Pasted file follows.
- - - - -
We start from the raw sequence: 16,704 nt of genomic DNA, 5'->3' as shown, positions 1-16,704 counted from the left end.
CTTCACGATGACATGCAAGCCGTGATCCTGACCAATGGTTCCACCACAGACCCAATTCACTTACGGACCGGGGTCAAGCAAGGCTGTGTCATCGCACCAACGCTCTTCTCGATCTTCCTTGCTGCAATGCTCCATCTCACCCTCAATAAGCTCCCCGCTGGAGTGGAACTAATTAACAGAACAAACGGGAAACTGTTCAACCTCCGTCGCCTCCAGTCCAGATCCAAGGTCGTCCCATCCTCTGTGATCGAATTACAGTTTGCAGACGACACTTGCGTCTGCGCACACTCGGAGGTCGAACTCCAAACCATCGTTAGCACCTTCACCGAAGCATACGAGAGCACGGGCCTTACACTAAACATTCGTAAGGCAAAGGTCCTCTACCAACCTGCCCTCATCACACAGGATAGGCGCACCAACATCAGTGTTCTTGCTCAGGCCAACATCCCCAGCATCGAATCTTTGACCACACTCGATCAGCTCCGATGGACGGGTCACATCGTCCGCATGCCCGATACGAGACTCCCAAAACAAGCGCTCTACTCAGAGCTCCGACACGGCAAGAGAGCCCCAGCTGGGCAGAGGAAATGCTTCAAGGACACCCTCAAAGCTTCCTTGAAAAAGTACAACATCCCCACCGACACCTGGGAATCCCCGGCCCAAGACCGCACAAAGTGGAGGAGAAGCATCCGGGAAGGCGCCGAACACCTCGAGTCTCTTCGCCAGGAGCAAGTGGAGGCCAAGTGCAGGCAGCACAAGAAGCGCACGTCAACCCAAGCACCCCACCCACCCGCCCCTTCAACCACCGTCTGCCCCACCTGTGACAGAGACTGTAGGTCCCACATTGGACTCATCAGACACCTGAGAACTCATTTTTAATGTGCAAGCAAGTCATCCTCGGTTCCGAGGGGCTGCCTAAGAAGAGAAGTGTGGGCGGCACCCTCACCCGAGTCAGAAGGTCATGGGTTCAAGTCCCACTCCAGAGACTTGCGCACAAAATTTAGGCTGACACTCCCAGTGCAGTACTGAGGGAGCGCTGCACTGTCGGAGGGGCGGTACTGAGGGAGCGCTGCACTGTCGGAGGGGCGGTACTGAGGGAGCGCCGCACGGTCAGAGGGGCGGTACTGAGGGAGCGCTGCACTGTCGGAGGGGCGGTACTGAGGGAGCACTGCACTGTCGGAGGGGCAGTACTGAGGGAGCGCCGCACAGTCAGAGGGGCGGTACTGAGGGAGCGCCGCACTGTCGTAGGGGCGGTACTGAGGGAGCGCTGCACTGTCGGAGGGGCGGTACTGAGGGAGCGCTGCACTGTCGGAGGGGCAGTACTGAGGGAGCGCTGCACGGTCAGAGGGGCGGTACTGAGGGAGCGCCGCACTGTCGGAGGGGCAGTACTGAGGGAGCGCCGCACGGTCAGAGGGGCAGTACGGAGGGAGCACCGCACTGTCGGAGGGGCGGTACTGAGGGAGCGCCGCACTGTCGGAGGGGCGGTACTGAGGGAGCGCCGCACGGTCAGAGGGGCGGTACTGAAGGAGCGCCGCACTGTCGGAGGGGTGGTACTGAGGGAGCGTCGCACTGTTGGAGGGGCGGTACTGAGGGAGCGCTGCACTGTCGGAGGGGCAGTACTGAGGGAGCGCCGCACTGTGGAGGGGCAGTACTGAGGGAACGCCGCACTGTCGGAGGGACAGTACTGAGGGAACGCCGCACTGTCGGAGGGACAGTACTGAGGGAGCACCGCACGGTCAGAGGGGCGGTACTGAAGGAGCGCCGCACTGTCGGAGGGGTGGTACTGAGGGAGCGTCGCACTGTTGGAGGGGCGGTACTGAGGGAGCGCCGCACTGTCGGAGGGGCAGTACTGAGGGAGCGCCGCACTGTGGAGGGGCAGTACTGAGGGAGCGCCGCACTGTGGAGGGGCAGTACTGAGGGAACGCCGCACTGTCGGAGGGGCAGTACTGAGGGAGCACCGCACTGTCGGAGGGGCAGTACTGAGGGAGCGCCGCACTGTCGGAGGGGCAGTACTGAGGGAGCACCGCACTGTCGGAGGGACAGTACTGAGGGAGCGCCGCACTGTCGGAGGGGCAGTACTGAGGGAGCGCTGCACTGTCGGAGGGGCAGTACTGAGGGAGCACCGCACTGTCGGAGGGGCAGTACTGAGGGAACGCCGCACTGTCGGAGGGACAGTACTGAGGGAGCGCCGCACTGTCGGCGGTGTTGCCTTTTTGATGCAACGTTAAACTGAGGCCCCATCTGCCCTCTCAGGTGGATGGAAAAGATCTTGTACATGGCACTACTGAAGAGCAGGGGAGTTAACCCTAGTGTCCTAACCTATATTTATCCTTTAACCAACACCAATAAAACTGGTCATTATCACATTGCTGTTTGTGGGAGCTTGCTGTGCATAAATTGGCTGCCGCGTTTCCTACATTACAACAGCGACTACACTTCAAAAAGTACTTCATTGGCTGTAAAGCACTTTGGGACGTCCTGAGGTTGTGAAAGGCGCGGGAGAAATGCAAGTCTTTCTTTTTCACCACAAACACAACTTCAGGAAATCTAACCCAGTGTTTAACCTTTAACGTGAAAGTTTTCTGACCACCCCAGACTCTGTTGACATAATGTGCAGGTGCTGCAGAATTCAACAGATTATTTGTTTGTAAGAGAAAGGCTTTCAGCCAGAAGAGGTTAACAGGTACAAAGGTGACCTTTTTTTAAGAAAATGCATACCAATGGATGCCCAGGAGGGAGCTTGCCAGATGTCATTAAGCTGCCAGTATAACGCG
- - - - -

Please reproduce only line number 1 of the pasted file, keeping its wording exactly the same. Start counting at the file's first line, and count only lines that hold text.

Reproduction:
We start from the raw sequence: 16,704 nt of genomic DNA, 5'->3' as shown, positions 1-16,704 counted from the left end.